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It's all sunshine for solar power

Up-front cost can be steep, but the payoff can come in tiny power bills

Posted: June 21, 2009 10:28 p.m.
Updated: June 22, 2009 4:55 a.m.
The economy is in the tank and gas prices are going back up, but things still look pretty sunny when it comes to solar power.

"Right now it seems like everything's come together," said Mark Figearo, chief executive officer of The Green Convergence. "We're busier than we've ever been."

The Santa Clarita-based company specializes in solar-panel systems.

Property owners seem to be taking a long-term view and realizing energy prices will continue to rise, Figearo said.

He used his own home as an example.

In May 2008, the electricity bill for Figearo's 2,400 square-foot home was about $288. He now has a 6.3-kilowatt solar system installed, and said last month his power bill was about $25.

Solar-panel installations range from $10,000 to $40,000 in cost.

Figearo has been doing solar system installations for about 20 years, and he said the technology has consistently become more efficient.

When it comes to the solar cells themselves, he said the upside is there no moving parts.

Even after 20 years, cells made by Sunpower are guaranteed to produce at least 80 percent of their original output, he said.

It's not just homeowners who are on the solar bandwagon.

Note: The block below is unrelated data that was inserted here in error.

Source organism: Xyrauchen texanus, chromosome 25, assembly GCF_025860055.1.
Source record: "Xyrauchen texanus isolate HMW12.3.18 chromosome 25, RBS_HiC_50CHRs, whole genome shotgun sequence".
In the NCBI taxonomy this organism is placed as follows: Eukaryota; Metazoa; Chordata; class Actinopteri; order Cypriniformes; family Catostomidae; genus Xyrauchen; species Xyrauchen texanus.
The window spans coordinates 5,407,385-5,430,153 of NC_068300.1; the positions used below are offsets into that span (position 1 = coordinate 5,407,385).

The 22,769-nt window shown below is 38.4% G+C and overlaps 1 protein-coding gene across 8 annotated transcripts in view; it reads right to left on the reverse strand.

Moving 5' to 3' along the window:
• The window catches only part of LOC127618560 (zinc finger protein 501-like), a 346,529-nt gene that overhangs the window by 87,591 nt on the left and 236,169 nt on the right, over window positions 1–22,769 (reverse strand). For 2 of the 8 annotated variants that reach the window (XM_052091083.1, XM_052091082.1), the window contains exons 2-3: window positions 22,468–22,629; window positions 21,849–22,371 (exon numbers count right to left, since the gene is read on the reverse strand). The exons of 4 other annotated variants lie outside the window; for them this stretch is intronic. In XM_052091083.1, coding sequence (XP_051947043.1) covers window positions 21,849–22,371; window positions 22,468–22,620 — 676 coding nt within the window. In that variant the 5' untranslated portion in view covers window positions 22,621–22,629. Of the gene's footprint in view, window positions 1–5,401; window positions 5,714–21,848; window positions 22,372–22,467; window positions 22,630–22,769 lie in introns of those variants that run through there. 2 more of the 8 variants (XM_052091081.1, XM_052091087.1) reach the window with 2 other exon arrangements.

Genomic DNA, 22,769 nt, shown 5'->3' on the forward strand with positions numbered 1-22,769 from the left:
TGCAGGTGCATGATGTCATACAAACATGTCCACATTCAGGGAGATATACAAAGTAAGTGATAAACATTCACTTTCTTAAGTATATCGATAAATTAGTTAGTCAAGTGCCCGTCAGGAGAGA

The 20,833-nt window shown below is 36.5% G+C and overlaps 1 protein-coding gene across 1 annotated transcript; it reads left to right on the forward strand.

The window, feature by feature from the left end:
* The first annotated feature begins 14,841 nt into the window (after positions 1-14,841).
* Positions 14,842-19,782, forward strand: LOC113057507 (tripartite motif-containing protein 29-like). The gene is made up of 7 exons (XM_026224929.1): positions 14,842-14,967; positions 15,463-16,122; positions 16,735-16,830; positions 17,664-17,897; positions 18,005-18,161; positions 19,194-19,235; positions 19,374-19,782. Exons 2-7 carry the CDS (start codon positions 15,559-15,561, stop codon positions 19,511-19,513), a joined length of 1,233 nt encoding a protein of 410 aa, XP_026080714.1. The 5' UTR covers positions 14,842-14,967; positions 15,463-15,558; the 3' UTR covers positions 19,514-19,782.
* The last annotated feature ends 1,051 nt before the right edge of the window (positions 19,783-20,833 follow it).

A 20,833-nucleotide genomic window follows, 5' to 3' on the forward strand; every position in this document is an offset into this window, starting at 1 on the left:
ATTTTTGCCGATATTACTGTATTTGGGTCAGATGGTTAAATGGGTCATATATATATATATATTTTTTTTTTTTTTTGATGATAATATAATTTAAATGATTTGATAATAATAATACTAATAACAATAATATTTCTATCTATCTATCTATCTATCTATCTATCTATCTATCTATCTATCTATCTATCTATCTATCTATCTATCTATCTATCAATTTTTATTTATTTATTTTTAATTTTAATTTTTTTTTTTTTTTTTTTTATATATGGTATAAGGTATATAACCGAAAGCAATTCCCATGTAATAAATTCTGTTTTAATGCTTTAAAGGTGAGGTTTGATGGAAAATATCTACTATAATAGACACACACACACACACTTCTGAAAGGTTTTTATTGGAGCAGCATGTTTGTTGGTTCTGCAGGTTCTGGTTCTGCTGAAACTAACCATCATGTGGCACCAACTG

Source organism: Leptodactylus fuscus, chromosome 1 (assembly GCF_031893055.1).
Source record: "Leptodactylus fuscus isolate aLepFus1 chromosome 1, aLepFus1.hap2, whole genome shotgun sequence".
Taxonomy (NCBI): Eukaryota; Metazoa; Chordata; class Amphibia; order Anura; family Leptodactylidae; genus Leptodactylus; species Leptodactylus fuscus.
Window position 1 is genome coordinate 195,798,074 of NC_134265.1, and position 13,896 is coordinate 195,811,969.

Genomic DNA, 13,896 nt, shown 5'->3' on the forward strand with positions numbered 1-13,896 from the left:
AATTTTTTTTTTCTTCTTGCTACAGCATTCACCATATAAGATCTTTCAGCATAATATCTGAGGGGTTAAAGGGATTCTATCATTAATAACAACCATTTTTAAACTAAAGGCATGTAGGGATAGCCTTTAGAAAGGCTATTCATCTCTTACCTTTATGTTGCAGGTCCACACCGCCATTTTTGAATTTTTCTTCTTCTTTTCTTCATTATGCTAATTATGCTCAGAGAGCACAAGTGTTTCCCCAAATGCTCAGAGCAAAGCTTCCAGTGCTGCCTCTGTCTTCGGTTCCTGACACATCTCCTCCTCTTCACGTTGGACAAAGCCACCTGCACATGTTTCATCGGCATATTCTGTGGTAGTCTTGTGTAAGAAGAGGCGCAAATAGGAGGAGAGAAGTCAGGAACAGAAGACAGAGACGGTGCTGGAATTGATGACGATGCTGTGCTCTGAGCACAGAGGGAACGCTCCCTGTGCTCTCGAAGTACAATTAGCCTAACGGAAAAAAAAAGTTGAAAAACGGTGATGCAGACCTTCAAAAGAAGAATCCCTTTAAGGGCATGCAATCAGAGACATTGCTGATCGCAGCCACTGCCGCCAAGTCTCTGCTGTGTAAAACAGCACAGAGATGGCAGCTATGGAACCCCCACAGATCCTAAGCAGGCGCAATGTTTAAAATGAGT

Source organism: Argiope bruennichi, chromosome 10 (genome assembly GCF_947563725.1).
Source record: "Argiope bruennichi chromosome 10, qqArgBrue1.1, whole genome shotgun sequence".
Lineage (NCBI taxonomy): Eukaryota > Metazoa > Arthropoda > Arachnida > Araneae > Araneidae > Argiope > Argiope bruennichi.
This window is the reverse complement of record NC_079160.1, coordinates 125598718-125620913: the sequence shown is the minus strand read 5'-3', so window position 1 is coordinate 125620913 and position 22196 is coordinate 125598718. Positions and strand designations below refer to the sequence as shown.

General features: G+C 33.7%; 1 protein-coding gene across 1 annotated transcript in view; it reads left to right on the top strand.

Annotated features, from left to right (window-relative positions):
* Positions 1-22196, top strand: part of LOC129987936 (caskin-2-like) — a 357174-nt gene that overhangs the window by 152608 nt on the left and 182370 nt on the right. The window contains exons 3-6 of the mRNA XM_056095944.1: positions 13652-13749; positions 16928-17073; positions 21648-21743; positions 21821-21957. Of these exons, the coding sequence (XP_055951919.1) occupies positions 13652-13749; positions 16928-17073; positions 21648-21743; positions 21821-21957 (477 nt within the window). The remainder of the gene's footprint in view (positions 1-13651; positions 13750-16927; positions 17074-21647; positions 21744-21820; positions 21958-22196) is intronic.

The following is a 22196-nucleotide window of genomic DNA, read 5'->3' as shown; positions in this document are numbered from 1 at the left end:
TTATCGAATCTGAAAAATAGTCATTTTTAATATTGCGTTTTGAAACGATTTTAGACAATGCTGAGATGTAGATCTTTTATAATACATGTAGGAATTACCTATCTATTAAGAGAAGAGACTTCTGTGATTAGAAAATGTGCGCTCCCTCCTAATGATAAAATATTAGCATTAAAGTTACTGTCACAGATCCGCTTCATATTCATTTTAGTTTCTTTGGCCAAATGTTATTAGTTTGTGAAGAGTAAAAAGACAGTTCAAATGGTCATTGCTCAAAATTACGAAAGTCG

Tucked off Railroad Avenue, across the train tracks from Saugus Cafe, the 35-acre Saugus Industrial Center looks like pretty much any other similar site. It's a landscape of blocky buildings, heavy machinery and concrete and asphalt.

That said, it's also a little bit greener than it used to be.

About a year ago owner Hank Arklin had a $500,000, 66-kilowatt solar-panel system installed on the roof of one of the buildings, providing natural solar energy to the dozen businesses below.

On Tuesday morning it was pumping out 46 kilowatts - about enough to power 10 homes.

"I've probably been an environmentalist all my life," Arklin said, who had the system installed to both conserve energy and save some money in the process.

Arklin's commitment to solar power and on-site recycling is particularly notable given the property's history.

Between the 1950s and 2002, the Keysor-Century Corp. manufactured resins used in everything from record albums to credit cards.

In February 2002, agents from the FBI and Environmental Protection Agency raided Keysor-Century's headquarters after a lengthy investigation, and the company finally pleaded guilty to releasing toxins into the air and water in violation of the Clean Air Act and Clean Water Act, and lying to federal officials.

The Saugus Industrial Center has occupied the property for about four years, and Arklin said the site is "within a hair of being completely cleaned up."

The rooftop network of 319 solar panels was installed by Advanced Solar Electric, based in Thousand Oaks.

The center draws power first from the solar network, and taps into the Southern California Electric grid for remaining needs, said Carlos Vega, co-owner of Advanced Solar.

Vega's company has installed solar systems at businesses throughout the Southland. In 2002, Advanced Solar installed a 468-kilowatt system - at the time the largest in California - at Showa Marine, a large meat-and-seafood-processing warehouse in Los Angeles.

While final results depend on a business' draw, Vega said Arklin's solar network could easily create 70 percent to 90 percent of the energy needed by the center.

The center's monthly electricity bill averages around $5,000, site manager Larry Goodman said. Through federal and state tax solar incentive programs, he said he's seen anywhere from $1,300 to $2,400 monthly rebates.


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